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UK taxpayers to be given special warning of 30-day CGT payment deadline for property disposals

Monday, 24 June, 2019

HMRC is taking special care to ensure that taxpayers are aware of new rules taking effect in April 2020, under which the capital gains tax (CGT) bill on residential property disposals has to be paid within 30 days of completion.

Currently, CGT due on property disposals does not have to be reported or paid until the deadline for submitting a self-assessment form, which can be up to 22 months after the disposal took place. The changes mainly affect those selling a second home or rental property on which private residence relief is not available. They will apply to UK residential properties, even where property is gifted for no consideration.

Although two years' grace has been allowed between the announcement and the implementation of the new time-window, it is likely that many taxpayers, especially holiday home owners and small-scale landlords, will not be aware of them in time. HMRC wants to avoid a repeat of the recent cases in which late-filing penalties imposed on non-resident sellers of UK property have been overturned at tribunal because the reporting regime had not been sufficiently well publicised.

It has now published a report of research conducted to find out how best it can warn taxpayers of the new 30-day payment window before it affects them.

It found a significant number of ‘one-off’ taxpayers, individuals liable for CGT on one property either as a result of recently selling an inherited property or because they had rented out a property in the UK. They were least likely to be informed about CGT, because many did not use formal support, such as agents, for guidance on CGT, and those who did use agents did so on an informal or occasional basis and only to answer a specific question based on their personal CGT circumstances.

Solicitors and accountants told HMRC that they do inform customers about CGT payment deadlines, but that some one-off disposal taxpayers had missed deadlines as a result of not being clear about their responsibilities. Even HMRC's own website presents navigation difficulties, and the complexity of CGT means that relevant information such as payment deadlines may be easily missed, the report acknowledges.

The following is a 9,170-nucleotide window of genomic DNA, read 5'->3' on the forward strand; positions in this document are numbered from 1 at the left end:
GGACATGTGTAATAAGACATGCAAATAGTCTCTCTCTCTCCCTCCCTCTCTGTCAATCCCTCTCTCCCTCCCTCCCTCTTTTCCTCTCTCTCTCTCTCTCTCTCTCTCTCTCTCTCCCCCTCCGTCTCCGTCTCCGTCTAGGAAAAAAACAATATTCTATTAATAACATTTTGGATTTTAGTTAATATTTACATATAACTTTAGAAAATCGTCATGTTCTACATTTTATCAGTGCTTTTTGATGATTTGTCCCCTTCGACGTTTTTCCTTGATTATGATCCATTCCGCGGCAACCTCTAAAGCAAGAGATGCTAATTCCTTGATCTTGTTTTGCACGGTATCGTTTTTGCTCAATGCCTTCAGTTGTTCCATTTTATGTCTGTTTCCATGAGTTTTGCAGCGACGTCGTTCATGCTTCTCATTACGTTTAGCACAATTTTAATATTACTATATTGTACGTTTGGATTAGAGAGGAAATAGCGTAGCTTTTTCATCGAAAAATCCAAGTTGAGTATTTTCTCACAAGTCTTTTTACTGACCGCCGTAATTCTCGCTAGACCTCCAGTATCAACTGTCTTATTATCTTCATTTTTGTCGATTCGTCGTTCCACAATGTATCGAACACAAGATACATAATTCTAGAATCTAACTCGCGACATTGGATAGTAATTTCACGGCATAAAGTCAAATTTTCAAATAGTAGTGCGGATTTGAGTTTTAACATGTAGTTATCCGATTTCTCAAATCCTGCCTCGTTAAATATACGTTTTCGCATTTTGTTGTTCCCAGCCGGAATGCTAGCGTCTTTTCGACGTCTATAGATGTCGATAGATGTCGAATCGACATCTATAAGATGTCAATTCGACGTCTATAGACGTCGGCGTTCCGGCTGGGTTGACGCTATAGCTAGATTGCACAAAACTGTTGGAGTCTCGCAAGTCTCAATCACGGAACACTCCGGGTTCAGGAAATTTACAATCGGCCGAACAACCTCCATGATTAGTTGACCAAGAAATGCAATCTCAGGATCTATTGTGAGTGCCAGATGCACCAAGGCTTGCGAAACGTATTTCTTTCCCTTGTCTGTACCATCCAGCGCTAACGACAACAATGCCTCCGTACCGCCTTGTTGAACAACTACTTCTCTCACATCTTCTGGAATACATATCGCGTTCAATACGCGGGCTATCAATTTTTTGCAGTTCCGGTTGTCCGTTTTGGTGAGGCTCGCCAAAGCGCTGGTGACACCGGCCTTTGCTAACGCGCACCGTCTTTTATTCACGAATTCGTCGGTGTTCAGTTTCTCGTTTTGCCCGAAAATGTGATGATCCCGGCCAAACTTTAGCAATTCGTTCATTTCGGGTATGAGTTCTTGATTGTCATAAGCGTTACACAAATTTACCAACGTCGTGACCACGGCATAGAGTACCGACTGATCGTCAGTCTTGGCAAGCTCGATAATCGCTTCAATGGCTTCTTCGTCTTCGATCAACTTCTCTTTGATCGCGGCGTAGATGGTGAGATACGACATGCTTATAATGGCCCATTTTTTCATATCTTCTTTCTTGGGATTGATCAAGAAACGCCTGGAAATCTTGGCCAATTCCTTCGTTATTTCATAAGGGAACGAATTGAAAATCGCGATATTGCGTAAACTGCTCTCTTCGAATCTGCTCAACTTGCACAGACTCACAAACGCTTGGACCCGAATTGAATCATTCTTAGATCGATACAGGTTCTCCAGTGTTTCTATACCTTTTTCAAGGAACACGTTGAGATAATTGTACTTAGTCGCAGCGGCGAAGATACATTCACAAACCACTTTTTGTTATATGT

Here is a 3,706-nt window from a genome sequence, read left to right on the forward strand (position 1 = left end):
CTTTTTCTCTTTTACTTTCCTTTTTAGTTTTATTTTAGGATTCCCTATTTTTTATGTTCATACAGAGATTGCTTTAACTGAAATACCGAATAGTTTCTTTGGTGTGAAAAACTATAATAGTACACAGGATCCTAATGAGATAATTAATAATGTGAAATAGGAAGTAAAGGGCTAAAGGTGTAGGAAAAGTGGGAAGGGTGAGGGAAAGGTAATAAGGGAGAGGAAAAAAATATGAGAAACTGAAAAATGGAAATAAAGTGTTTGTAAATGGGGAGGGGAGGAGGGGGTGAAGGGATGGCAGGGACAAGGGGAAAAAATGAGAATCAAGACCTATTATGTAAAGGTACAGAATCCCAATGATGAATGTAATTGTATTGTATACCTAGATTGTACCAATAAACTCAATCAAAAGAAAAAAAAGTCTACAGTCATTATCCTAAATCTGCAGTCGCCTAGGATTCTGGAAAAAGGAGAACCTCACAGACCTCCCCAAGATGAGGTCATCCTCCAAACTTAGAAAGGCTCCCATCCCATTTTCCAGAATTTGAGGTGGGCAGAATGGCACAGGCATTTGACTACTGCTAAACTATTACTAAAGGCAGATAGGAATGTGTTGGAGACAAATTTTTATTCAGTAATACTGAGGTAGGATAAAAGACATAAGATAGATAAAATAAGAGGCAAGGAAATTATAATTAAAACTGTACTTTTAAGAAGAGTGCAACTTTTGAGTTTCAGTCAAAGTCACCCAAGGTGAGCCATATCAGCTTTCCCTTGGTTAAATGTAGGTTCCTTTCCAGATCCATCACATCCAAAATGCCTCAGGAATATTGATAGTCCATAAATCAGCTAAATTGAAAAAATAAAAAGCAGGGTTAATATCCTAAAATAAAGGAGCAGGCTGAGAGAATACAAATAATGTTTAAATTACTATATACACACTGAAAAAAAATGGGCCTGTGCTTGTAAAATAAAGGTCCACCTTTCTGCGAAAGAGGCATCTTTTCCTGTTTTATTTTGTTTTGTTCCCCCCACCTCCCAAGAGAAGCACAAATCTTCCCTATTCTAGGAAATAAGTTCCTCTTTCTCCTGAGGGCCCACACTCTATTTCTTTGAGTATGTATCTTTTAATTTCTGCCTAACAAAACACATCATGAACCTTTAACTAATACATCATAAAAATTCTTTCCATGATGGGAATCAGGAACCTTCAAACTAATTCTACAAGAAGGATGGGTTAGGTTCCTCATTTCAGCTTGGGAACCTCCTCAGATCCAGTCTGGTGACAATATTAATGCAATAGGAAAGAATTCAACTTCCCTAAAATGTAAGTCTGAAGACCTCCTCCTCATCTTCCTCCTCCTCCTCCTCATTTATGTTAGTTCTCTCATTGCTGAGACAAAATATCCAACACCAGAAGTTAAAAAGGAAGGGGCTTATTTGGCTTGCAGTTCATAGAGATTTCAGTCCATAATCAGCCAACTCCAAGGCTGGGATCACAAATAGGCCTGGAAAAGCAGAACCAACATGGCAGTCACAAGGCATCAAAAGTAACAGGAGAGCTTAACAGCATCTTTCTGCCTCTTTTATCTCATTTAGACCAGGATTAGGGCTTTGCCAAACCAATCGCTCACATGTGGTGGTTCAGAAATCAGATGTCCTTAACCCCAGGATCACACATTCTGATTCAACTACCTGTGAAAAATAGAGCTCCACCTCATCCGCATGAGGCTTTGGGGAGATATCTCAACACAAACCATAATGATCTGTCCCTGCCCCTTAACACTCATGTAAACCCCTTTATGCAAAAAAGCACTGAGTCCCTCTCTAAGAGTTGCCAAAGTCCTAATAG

Another issue was encountered by solicitors taking on new clients, who discovered that their client was not aware of the requirement to pay CGT and had failed to pay when disposing of previous properties. This was most common among taxpayers without representation, who would then face the dilemma of potential penalties and fines for late payments.

HMRC's use of language confused some of the respondents. The rules say that a 'payment on account' has to be made within the 30-day period. Some taxpayers, even experienced customers, thought this meant a part payment, rather than a payment of the entire sum due, with the possibility of corrections later on when HMRC checked the calculations.

All respondents to the survey believed that the policy change should be communicated as soon as possible, given that the property disposal process can sometimes be lengthy and could involve complex tax discussions with intermediaries.

Sources

Comments

Submitted by Lisa Macpherson on Tue, 25/06/2019 - 07:18

"They will apply to both UK and overseas residential properties..." - but will they? The legislation clearly states that it applies to disposals of UK land.

Part 1, Sch 2, FA 2019 - Returns and Payments on Account: Disposals of UK Land etc
Disposals to which Schedule applies - Para 1
(1) This Schedule applies for the purposes of capital gains tax to —
(a) Any direct or indirect disposal of UK land which meets the non-residence condition (whether or not a gain accrues) and which is made on or after 6 April 2019, and
(b) Any other direct disposal of UK land on which a residential property gain accrues and which is made on or after 6 April 2020,
but this Schedule does not apply to excluded disposals.

Para 2
(2) A disposal is “any other direct disposal of UK land on which a residential property gain accrues” if the disposal is a disposal on which a residential property gain accrues where —
(a) The land in question is in the UK, and [...]

Submitted by Helen Swire on Tue, 25/06/2019 - 13:38

Hi Lisa,

Many thanks for flagging this: we have updated the piece to reflect the legislation correctly.

Best wishes,
Helen Swire
News Editor